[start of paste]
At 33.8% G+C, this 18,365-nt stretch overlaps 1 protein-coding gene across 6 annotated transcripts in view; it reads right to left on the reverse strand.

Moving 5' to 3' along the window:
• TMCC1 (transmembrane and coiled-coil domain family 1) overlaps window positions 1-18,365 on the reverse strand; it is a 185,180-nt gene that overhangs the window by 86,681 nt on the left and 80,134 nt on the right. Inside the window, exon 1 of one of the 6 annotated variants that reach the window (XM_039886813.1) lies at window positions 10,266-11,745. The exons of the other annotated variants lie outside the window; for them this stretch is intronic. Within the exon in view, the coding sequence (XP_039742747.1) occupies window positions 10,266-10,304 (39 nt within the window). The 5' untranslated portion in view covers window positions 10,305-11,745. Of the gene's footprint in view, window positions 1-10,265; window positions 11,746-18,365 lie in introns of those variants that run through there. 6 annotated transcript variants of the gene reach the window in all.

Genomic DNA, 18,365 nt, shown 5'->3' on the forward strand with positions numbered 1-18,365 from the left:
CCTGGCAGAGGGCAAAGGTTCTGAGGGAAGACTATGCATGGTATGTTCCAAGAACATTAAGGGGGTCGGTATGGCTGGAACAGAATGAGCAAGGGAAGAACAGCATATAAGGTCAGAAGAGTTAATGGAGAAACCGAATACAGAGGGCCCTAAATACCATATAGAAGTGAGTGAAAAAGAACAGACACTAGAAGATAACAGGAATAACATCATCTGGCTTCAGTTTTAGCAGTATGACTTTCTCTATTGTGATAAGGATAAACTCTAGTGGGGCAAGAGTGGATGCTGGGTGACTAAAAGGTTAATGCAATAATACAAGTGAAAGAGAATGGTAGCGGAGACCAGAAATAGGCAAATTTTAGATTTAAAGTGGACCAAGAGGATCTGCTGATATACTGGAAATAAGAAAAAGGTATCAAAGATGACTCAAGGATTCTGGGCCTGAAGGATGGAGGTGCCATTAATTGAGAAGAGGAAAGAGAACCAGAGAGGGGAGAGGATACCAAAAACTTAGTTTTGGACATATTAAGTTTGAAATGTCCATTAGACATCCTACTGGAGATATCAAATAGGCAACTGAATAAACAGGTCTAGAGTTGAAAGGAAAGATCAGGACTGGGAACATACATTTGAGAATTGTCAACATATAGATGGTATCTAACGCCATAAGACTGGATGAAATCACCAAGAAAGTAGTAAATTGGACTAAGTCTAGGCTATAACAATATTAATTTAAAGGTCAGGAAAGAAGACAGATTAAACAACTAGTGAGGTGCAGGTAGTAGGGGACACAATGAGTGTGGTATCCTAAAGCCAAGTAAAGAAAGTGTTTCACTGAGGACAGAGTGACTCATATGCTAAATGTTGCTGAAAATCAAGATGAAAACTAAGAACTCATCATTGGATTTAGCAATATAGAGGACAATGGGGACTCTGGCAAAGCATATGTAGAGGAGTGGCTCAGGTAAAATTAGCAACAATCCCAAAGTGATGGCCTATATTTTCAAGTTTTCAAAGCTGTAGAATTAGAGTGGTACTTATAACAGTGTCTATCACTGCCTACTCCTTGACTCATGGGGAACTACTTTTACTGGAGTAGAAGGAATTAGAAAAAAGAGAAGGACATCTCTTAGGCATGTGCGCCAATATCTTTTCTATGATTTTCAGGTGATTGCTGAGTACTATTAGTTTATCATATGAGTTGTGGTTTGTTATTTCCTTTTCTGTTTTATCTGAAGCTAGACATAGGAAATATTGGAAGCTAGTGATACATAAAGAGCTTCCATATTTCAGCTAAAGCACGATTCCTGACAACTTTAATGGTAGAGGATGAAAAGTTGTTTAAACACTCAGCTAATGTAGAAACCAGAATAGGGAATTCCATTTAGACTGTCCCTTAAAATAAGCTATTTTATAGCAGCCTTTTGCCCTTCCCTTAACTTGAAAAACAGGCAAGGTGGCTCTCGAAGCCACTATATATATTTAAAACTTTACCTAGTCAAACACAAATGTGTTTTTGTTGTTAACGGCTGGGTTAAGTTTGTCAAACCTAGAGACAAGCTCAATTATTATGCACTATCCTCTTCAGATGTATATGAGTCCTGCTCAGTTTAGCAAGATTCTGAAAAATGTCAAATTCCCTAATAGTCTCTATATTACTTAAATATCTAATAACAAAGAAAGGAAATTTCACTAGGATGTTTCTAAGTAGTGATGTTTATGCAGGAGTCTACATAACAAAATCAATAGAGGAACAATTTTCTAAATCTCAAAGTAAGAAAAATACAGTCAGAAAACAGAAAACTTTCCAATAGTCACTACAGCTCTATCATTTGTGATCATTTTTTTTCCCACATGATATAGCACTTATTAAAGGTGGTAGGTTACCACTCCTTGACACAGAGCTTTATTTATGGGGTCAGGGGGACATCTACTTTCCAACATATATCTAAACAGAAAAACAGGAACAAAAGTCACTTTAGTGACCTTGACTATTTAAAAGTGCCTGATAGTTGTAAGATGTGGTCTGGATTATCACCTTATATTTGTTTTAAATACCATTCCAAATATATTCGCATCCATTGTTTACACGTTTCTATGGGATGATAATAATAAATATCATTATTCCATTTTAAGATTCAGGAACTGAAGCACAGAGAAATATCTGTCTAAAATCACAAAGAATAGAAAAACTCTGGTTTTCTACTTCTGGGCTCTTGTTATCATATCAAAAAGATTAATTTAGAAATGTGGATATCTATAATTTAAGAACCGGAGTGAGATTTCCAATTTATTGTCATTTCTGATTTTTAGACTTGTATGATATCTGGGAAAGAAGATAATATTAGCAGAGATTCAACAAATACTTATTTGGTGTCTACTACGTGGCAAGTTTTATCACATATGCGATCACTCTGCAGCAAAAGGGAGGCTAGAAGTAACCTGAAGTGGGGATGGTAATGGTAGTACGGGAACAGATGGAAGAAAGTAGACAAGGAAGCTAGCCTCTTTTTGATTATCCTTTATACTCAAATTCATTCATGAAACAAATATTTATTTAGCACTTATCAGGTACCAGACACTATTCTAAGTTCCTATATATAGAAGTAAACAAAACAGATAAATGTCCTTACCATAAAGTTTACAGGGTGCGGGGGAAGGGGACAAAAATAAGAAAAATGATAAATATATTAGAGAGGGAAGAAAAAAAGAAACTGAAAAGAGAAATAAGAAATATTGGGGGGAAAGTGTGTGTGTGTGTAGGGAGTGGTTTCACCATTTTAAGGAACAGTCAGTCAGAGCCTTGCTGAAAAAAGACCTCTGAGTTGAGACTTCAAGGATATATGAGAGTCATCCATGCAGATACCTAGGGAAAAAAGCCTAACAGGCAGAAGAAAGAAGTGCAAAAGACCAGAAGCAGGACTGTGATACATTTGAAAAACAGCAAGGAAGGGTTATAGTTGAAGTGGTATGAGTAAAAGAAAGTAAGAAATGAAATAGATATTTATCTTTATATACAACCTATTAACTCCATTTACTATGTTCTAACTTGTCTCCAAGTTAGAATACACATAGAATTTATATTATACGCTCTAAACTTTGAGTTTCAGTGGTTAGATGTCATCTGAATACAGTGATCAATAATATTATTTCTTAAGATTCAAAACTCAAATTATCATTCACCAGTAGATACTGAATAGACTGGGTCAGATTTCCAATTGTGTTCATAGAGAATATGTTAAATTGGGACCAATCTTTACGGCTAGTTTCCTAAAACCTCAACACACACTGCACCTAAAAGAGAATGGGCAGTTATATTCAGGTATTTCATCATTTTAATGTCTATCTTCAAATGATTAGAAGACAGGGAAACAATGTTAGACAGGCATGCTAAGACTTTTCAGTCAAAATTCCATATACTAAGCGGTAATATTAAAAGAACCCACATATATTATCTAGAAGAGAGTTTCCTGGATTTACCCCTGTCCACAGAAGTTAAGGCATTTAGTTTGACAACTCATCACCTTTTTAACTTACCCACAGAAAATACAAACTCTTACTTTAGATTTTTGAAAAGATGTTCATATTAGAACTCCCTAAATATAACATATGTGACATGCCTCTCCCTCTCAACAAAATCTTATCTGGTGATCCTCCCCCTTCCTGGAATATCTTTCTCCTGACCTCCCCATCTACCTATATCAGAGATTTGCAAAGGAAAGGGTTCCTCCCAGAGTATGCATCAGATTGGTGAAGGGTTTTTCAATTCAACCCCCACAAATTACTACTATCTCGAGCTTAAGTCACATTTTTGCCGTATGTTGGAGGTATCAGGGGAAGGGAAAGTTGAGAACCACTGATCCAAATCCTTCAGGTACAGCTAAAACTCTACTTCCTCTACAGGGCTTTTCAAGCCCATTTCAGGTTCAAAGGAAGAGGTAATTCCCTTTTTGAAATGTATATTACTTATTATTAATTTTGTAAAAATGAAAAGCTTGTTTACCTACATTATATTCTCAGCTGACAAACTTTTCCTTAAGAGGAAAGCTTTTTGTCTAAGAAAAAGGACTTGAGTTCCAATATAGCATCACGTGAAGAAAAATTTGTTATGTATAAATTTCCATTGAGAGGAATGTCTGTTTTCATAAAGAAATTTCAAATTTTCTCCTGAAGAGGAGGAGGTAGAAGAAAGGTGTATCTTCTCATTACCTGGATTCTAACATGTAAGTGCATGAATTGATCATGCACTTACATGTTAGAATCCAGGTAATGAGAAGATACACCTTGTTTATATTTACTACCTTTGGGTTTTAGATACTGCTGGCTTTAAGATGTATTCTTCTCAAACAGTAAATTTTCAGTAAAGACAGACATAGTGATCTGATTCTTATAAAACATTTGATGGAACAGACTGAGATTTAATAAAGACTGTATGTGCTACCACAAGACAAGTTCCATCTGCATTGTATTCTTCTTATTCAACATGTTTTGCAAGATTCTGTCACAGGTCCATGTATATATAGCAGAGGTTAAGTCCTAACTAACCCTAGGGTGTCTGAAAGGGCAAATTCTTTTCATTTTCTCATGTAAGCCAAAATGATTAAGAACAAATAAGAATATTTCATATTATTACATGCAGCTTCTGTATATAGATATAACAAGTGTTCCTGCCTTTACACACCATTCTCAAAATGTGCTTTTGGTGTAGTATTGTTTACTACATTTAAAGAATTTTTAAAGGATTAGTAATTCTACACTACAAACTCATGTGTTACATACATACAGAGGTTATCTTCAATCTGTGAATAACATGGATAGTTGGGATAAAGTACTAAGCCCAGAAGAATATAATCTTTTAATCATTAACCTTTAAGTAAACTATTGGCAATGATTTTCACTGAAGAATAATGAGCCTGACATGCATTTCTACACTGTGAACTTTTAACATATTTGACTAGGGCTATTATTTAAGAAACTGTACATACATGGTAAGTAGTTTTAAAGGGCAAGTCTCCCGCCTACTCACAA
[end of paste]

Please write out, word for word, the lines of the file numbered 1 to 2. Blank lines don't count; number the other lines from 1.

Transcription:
At 33.8% G+C, this 18,365-nt stretch overlaps 1 protein-coding gene across 6 annotated transcripts in view; it reads right to left on the reverse strand.

Moving 5' to 3' along the window: